a nanocrystal oriented along a [110] zone axis. These images have been used as input for a statistical atom counting procedure yielding the number of atoms in each projected atomic column (Figure 4C,H). Here, counting results are obtained with 90% single-atom sensitivity, meaning that for 90% of all atom columns the number of atoms is correctly assigned, whereas the probability to miscount by ±1 atom is 10%. Starting from these numbers, we can obtain a 3D model for each individual nanocrystal using a Monte Carlo-based energy minimization scheme. 37,38 We have performed such a procedure for 10 different NCs of both ligand densities, as presented in Figure S9. It can be observed that for the particles with a low ligand density, the crystal facets are rather small and contain several loose atoms. In line with atomic simulations of ligand-free NCs, we attribute this surface roughness to atomic surface reconstructions.18 The possibility that the electron beam induces some atom sublimation, however, cannot be excluded, although the exposure time is kept as short as possible. The 3D shape determination shows that particles with a high ligand density have {111} facets that are larger than those of low-ligand density particles. To obtain a prototypical shape of the PbSe NCs, an averaging method was applied that uses the 3D models of the individual NCs as a basis (see Figure S10 for a more detailed explanation of the averaging procedure). The result of this procedure is presented in panels D and I of Figure 4; it can be observed that the shape of the well-washed PbSe NCs (low level of oleate capping) is a nanocube in which truncation results in the presence of {110} and {111} facets, besides the {100} facets. In addition, there is a considerable degree of atomic disorder present on each of these facets that we attribute to atomic surface reconstructions of the bare crystal facets. For the NCs with maximal oleate capping, a remarkable transformation of the shape is observed. The {111} facets become more dominant at the expense of the {110} facets, although the latter do not disappear completely. Thus, the added Pb(oleate)2 ligands stabilize and order the {111} facets. The truncated octahedral shape is similar to that found for PbS crystals17 and for as-synthesized PbSe NCs.16,20 Idealized models are presented in panels E and J of Figure 4. To quantify the increase in the number of {111} facets for the sample with a high ligand density, the coordination number of surface Pb atoms with other Pb atoms can be used. This number can be related to the surface types that are present in the final configurations. The results are presented in Table 2 together with the 68% confidence intervals, indicating that 22% of the surface atoms belong to a {111} facet (coordination number of 9) for the sample with a high ligand density. For the PbSe NCs with a low ligand density, only 17% of the surface atoms belonged to a {111} facet. The number of irregular atoms, not having a {100}, {110}, or {111} coordination number, decreases from 53 to 49% with an increase in ligand density. Edge atoms are also included in the irregular category, because these have a lower coordination number. Thus, the real facets are on average two Pb atoms larger in the two orthogonal directions (see Figure 4) than following from Table 2.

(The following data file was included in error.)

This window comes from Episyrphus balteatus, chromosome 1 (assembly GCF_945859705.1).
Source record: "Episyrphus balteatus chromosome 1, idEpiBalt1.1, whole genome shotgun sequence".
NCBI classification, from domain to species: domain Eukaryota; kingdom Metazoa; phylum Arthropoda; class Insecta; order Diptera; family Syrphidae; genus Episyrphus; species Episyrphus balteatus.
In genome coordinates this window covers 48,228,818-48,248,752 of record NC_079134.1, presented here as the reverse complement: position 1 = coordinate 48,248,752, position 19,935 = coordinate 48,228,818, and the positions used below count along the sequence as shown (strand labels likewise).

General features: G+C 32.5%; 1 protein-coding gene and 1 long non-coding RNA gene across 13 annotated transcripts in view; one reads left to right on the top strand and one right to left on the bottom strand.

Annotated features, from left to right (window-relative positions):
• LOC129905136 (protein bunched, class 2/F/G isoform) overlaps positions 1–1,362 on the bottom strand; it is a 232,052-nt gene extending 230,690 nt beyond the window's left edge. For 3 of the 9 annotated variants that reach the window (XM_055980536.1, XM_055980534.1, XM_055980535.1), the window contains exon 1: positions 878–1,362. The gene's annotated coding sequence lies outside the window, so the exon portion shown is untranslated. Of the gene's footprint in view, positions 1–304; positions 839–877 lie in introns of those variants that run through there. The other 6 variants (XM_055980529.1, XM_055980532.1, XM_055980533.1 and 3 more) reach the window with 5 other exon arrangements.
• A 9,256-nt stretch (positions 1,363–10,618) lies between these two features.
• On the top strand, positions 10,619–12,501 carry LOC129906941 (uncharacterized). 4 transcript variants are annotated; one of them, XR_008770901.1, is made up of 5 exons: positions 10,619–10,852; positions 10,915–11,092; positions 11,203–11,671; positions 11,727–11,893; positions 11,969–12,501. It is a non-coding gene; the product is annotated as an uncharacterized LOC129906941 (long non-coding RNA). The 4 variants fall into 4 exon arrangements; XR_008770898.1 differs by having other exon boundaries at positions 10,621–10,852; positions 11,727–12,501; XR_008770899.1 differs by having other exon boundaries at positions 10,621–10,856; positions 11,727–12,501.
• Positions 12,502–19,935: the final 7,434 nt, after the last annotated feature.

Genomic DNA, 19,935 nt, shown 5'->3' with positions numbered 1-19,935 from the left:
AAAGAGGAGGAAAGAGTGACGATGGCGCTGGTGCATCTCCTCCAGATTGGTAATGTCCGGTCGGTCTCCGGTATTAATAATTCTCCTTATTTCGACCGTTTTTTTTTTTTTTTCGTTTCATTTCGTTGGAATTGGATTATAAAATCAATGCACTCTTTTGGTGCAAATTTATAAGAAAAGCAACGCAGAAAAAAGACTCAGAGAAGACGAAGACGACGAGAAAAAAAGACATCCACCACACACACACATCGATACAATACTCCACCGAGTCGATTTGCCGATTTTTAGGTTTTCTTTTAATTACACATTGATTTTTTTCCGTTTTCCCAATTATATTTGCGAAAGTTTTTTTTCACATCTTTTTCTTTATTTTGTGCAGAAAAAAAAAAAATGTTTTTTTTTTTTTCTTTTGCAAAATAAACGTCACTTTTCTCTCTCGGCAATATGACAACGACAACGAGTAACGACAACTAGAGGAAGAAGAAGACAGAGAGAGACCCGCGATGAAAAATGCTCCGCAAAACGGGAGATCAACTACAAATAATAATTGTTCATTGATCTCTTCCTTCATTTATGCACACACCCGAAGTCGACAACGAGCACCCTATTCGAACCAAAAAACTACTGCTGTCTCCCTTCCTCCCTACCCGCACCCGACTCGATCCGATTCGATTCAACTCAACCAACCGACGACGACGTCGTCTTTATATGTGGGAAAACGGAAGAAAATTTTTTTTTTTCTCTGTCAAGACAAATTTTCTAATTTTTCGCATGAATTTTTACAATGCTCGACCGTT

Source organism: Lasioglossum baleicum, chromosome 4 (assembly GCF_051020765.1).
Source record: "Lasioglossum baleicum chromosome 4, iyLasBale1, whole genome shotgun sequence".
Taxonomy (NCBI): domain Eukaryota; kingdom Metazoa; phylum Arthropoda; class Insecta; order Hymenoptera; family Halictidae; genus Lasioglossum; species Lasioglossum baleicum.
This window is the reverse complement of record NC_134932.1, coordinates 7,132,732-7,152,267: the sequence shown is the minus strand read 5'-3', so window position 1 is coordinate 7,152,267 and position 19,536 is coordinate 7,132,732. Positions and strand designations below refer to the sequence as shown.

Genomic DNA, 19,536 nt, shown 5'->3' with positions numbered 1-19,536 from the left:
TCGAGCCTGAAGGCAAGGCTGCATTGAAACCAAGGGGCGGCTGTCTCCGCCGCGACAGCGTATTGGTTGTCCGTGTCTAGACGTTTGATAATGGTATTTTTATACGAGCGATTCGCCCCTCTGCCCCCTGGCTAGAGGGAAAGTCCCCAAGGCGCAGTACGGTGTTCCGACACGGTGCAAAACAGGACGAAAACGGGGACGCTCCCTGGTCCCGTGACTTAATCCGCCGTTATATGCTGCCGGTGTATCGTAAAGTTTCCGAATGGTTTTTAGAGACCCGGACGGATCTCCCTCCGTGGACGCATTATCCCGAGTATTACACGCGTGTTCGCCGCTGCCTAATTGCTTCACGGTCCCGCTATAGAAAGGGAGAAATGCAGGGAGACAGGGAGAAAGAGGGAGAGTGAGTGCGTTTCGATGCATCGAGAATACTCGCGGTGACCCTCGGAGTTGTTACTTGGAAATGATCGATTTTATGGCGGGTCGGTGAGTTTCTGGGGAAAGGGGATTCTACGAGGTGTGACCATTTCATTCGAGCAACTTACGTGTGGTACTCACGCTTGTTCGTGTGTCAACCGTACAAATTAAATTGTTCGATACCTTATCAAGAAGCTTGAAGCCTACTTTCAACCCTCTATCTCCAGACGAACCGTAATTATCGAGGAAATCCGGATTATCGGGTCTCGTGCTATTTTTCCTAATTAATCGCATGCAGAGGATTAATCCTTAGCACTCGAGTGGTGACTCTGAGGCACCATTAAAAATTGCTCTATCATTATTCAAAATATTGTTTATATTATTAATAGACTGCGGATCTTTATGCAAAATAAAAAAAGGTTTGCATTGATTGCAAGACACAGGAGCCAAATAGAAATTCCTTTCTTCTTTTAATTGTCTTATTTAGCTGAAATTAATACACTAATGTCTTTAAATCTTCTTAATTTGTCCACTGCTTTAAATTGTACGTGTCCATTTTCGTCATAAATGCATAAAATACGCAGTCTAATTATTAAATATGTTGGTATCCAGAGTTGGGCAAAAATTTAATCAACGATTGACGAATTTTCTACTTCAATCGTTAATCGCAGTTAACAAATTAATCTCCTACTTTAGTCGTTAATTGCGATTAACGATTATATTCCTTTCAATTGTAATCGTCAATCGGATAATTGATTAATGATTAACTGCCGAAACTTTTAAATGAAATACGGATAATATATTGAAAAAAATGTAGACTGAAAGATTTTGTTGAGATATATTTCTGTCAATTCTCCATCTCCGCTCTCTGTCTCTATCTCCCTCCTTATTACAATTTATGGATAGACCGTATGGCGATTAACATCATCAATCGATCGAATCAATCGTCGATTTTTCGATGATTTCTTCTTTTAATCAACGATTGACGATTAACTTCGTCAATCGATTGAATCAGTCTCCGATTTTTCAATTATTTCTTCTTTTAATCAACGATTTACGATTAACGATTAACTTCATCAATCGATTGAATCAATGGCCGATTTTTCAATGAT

Figure 3. Titration of a well-washed PbSe NC suspension with Pb(oleate)2. A) Close-up of the 1H NMR spectra for the two hydrogen atoms bound to the CC atoms in the oleate. The black spectrum of freely dissolved Pb(oleate)2 and the red spectrum of well-washed PbSe NCs are normalized on their methyl integral, so spectra at similar oleate concentrations can be compared. The spectrum of well-washed NCs (red) shows a broad feature, indicating all oleate is bound to the surface. The orange, yellow, etc., spectra were obtained during gradual addition of Pb(oleate)2 to the well-washed NC suspension. It can be seen that first the magnitude of the broad peak increases (maximum at 5.3 ppm) while with an increase in the amount of Pb(oleate)2 added the sharp peak at 5.35 ppm also arises. Deconvolution of both peaks (shown in Figure S7) allowed us to quantify the number of attached and freely dissolved Pb(oleate)2 per NC during the titration experiment. This is shown in panel B, including the red dot determined via FTIR. The derived ligand densities are colored orange (2.4 oleates/nm2), yellow (2.5 oleates/nm2), green (3.2 oleates/nm2), blue (3.1 oleates/nm2), and purple (3.2 oleates/nm2).

Table 2. Percentages of Surface Atoms That Have a Specific Coordination Number That Corresponds to Surface Facets low ligand density {100} coordination {110} coordination {111} coordination irregular coordination

12.1% 18.3% 17.3% 52.3%

(10.7−13.4%) (16.7−20.0%) (15.7−18.9%) (50.2−54.4%)

high ligand density 13.6% 14.9% 21.8% 49.8%

(12.2−15.0%) (13.4−16.3%) (20.1−23.4%) (47.7−51.8%)

counting procedure and an energy relaxation procedure, developed in previous work (see Figures S9 and S10).21,36,37 HAADF-STEM images showing an overview of the particles with minimal and maximal oleate coverage are displayed in panels A and F of Figure 4, respectively. The NCs with a high ligand density assemble into a hexagonal array. HAADF-STEM images acquired using a higher magnification for both samples are presented in panels B and G of Figure 4. Both images show